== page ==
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Ambache logo DIANA AMBACHE on why she plays MOZART
Portrait of Mozart (probably 1789) by Joseph Lange in the Mozart Museum, Salzburg

I had played some of Mozart's piano sonatas at school and not been particularly taken with them; however it was when I first played a couple of the concertos at University that I felt the power of the music and began to discover Mozart the composer. There were several characteristics which made the music immediately right for me. The range of emotions was everything I felt. The beauty of the music was stunning, and he combined that with depth of expression and sensuality in the sound - a rare feat of creative writing. And it was my kind of pianism, with a lot of single finger lines, incredibly demanding because of its polished finish, but not flashy in a conventionally virtuoso way.

Many people have tried to write about Mozart, and to describe the universality of his music. It doesn't make this job any easier; but there is something about the exceptional spirit of the man which comes through his music, conveyed with great joy and great sadness. He manages to communicate both light and shade together, which gives the feeling that he was completely open and honest, never denying anything.

We can see now how far ahead of his contemporaries he was. As well as the emotional directness, he had such a wealth of ideas. This was depicted in Amadeus as his music having "too many notes"; people couldn't keep up with him at the time, but perhaps we can now.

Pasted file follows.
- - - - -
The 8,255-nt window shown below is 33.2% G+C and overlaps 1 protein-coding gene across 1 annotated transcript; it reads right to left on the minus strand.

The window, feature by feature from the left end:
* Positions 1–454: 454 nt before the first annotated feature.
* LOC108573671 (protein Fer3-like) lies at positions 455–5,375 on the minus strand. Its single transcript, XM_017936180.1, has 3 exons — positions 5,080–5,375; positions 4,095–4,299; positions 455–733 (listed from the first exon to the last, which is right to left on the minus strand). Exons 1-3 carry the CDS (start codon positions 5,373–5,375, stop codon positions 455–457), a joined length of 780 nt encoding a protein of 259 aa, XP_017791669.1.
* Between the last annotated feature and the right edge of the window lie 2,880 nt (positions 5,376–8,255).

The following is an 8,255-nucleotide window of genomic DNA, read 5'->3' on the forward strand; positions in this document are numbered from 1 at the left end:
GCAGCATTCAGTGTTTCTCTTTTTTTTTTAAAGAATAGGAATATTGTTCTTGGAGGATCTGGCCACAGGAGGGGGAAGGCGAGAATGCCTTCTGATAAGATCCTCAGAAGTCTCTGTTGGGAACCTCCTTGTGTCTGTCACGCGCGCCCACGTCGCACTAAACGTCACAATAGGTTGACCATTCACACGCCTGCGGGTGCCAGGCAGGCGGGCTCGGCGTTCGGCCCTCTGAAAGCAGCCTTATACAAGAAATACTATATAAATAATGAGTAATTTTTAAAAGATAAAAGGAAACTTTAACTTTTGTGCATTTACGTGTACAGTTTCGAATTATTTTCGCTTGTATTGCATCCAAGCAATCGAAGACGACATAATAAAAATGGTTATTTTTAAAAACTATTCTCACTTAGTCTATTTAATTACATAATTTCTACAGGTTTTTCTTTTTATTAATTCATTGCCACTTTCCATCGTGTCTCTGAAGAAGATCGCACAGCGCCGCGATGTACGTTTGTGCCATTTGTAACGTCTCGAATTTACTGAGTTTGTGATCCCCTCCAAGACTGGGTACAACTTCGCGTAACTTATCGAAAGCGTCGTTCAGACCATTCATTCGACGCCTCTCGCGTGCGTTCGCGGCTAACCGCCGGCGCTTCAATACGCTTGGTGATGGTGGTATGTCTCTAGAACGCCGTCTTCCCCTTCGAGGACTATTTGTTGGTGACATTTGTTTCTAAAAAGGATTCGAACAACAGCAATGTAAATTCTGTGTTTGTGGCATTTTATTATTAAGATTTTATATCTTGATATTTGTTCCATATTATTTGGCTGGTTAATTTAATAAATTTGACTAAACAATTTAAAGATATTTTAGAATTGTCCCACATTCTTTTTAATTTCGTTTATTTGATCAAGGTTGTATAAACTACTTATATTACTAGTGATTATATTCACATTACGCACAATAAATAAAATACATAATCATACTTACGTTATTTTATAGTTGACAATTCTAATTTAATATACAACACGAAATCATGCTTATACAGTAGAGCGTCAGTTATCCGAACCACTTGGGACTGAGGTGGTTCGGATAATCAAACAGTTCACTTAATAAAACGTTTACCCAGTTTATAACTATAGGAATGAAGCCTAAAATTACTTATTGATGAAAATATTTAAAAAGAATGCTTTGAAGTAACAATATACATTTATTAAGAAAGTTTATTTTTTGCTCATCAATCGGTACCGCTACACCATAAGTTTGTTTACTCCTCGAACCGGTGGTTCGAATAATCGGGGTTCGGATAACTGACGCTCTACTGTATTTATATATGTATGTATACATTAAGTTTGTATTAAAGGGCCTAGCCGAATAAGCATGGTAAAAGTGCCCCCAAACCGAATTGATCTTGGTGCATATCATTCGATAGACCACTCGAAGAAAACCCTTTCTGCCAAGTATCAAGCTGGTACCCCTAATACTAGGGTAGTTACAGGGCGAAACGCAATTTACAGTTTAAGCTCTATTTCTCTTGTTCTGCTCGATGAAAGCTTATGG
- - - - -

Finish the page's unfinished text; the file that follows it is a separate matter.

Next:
Haydn's assessment addressed to Leopold is very fitting: "I tell you before God, as an honest man, your son is the greatest composer known to me in person and by name".

It was the many qualities of the Piano Concertos which led me to start my Orchestra. The fact that all the parts are well written and contributory was very important, so the orchestra was an integral part of the music making and not merely in an accompanying role. I like making music when everyone is part of the proceedings. The role of the piano is sometimes described as 'first among equals' and I enjoy taking that place among my colleagues. Mozart's writing for the piano seems particularly personal, as it was his first instrument. The writing for wind instruments is also quite exceptional, and as I am married to a wind player, that is a source of great satisfaction to me.

There is a quality of universality in Mozart, not just because he wrote in so many different genres. The music seems to transcend time and place and be totally relevant to us today, whatever the content of our daily lives.

© Diana Ambache at